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Happy Feet with Swiftwick Cycling Socks

You can’t go past a good pair of socks. Supermarket socks, as a rule, are hopeless if your ambitions stretch further than lazy evenings at home on the sofa. Run-of-the-mill budget cycling socks will fare better, but usually have a limited lifespan and come with deficiencies when comfort is important. Moving up into the $25+ bracket you can start to expect a purpose-built sock which deliver comfort, performance, longevity and style.

Swiftwick socks made in the United States and are distributed by importer Swift Sports. Their range includes socks of different lengths (0″ – 12″) and colours, they provided a few pairs of their 4″ Aspire sports socks for BNA to try. I love wearing good socks and earmarked these for my big Adelaide to Darwin TourXOz charity bike ride which would offer testing conditions, heat and long distances.

Swiftwick Aspire four inch socks

For the cycle tour, each rider was allocated cycling kit to wear so we could introduce our own flare with our helmet, sunglasses, socks, shoes and bike. Reds, whites and blacks currently dominate the current generation of bikes, shoes and helmets, so for socks you have a choice to either match your bike and kit… or to be flamboyant and say “look at me, my socks are super bright”.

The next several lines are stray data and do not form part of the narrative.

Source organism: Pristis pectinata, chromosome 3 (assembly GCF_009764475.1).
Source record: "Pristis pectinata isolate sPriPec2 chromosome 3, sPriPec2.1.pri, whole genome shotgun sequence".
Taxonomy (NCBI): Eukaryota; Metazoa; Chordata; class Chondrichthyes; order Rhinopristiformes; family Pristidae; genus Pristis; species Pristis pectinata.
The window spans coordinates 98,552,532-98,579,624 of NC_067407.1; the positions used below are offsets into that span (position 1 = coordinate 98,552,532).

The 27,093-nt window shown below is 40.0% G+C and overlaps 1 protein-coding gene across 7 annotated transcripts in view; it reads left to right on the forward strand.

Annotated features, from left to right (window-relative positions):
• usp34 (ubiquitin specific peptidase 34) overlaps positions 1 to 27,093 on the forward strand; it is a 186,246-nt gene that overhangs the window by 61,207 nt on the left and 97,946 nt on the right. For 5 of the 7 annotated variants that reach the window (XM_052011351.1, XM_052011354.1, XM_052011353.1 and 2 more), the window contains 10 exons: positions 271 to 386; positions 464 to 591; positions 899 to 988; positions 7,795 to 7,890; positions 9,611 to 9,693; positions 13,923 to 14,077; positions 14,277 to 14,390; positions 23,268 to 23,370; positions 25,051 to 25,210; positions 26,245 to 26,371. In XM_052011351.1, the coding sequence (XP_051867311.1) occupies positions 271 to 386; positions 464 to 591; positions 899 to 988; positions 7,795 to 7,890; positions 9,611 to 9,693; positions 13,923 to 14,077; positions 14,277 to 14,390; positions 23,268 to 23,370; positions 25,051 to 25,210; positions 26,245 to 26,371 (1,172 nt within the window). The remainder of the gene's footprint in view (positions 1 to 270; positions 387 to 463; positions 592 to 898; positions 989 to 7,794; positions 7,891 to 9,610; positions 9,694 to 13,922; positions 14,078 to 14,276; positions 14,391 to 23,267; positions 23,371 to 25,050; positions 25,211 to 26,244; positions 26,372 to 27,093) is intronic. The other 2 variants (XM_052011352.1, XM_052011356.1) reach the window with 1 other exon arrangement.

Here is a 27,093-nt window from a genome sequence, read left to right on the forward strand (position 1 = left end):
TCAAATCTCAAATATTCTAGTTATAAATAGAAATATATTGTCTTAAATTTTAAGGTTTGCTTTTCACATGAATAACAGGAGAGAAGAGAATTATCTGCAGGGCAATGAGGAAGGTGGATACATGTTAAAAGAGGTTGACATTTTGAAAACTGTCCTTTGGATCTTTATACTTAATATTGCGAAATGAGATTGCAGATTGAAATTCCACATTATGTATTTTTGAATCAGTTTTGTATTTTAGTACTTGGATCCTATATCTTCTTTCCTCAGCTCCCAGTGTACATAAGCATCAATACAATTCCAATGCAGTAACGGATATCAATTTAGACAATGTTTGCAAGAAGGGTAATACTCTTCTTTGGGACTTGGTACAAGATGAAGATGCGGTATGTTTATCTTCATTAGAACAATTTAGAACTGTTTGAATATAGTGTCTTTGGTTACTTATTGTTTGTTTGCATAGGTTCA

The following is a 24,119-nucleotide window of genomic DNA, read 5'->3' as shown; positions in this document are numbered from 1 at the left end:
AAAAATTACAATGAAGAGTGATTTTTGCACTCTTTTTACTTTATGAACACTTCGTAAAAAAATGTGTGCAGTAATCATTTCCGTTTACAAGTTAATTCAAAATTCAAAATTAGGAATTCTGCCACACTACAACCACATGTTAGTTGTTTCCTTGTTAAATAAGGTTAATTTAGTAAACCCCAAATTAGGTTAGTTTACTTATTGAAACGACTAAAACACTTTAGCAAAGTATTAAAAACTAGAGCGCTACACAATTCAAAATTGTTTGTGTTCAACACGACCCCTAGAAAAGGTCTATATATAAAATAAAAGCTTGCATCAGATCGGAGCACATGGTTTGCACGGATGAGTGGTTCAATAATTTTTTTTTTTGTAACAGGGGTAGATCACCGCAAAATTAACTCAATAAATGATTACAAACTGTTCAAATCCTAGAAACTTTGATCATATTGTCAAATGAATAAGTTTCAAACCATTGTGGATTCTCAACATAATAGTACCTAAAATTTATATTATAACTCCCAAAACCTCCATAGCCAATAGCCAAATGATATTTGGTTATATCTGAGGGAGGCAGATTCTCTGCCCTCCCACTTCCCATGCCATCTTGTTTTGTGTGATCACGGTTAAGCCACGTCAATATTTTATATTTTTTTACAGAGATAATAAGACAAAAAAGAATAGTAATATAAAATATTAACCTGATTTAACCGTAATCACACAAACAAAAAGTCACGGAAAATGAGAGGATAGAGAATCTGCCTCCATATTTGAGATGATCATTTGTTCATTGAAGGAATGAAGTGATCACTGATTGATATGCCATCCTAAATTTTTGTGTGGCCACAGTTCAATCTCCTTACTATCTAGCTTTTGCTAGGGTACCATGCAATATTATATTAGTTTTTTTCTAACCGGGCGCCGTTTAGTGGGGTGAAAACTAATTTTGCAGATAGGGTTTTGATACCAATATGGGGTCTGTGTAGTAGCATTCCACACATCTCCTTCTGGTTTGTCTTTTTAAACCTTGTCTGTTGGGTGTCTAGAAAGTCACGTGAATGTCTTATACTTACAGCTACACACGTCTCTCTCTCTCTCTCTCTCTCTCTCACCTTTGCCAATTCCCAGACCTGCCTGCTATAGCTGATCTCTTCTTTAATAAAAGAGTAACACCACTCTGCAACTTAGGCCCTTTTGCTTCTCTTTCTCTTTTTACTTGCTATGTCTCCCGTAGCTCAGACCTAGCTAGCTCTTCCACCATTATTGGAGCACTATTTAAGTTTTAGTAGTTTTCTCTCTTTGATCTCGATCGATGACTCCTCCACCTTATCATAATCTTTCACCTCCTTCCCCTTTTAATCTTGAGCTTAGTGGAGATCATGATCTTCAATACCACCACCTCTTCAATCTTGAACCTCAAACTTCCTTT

matching cycling socks
The conformist approach, I am front right with white socks. 

bright green socks
The rebellious cyclist, can you spot the green socks?

I tried both strategies throughout the tour; conforming with the black or white socks which matched the dark kit and shoes, and rebelling with the contrasting lime green socks. As a rebel on a bicycle, I am easy to spot wearing the bright socks.

The 4” socks reach a third of the way up my calves, well below UCI regulation which stipulates that socks can be higher than the halfway point between the knee and ankle. The reason for this is to limit the use of compression wear which is banned. Swiftwick opt for straight colours in their Aspire range and there are no patterns which some other brands choose. This is very much a ‘form follows function’ approach.

swiftwick fit


The details and comfort

Are they comfortable? Yes, they are! Not too thin, not too thick, the weave is tight and reminds me of compression wear.In fact, they are promoted as compression sock so I found it important that they were comfortable and not restricting. The socks incorporate stretch elastic in the right places and the fit is reassuring. They win plus points for eliminating internal stitching which is a must-have for cycling socks.

With temperatures soaring to 42ºC on the cycle tour through central Australia, the road surface became unbearably hot. The heat radiating from the road as the riders pedalled left some riders complaining about overheating and burning feet. I was spared and attribute this to a number of factors; my physiology, ventilated shoes, ventilated socks and my moulded custom insole.

At the end of each day, my feet felt good. There was no soreness and no rubbing. I don’t sweat excessively but appreciated the moisture wicking and anti-bacterial capabilities. Cheap socks soak up the moisture so removing this moisture away from the skin is healthier.